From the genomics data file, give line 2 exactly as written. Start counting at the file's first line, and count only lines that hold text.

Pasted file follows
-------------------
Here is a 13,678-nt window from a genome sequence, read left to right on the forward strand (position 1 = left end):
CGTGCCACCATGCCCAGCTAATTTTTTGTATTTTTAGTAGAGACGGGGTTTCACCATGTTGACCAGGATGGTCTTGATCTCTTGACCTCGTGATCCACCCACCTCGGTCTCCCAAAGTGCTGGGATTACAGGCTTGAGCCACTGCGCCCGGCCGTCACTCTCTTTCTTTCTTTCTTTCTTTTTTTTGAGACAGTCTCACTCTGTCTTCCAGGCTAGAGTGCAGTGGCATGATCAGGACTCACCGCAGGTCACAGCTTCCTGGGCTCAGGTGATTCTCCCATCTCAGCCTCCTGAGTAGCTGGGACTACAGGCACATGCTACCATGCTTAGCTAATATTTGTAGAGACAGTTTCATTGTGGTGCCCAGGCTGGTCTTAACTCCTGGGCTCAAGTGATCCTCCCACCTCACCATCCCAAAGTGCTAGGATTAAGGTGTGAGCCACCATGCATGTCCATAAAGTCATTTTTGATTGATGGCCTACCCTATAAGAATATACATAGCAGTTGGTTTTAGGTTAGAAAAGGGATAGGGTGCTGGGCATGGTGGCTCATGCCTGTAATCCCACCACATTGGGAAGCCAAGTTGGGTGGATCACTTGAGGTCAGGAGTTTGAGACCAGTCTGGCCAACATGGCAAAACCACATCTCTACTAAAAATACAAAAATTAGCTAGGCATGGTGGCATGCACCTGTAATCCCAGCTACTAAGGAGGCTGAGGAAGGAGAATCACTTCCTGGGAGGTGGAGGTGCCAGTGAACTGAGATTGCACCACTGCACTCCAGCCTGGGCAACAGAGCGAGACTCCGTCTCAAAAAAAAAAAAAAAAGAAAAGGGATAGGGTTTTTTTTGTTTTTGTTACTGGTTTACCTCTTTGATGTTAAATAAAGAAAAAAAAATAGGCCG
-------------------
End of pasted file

CGTGCCACCATGCCCAGCTAATTTTTTGTATTTTTAGTAGAGACGGGGTTTCACCATGTTGACCAGGATGGTCTTGATCTCTTGACCTCGTGATCCACCCACCTCGGTCTCCCAAAGTGCTGGGATTACAGGCTTGAGCCACTGCGCCCGGCCGTCACTCTCTTTCTTTCTTTCTTTCTTTTTTTTGAGACAGTCTCACTCTGTCTTCCAGGCTAGAGTGCAGTGGCATGATCAGGACTCACCGCAGGTCACAGCTTCCTGGGCTCAGGTGATTCTCCCATCTCAGCCTCCTGAGTAGCTGGGACTACAGGCACATGCTACCATGCTTAGCTAATATTTGTAGAGACAGTTTCATTGTGGTGCCCAGGCTGGTCTTAACTCCTGGGCTCAAGTGATCCTCCCACCTCACCATCCCAAAGTGCTAGGATTAAGGTGTGAGCCACCATGCATGTCCATAAAGTCATTTTTGATTGATGGCCTACCCTATAAGAATATACATAGCAGTTGGTTTTAGGTTAGAAAAGGGATAGGGTGCTGGGCATGGTGGCTCATGCCTGTAATCCCACCACATTGGGAAGCCAAGTTGGGTGGATCACTTGAGGTCAGGAGTTTGAGACCAGTCTGGCCAACATGGCAAAACCACATCTCTACTAAAAATACAAAAATTAGCTAGGCATGGTGGCATGCACCTGTAATCCCAGCTACTAAGGAGGCTGAGGAAGGAGAATCACTTCCTGGGAGGTGGAGGTGCCAGTGAACTGAGATTGCACCACTGCACTCCAGCCTGGGCAACAGAGCGAGACTCCGTCTCAAAAAAAAAAAAAAAAGAAAAGGGATAGGGTTTTTTTTGTTTTTGTTACTGGTTTACCTCTTTGATGTTAAATAAAGAAAAAAAAATAGGCCG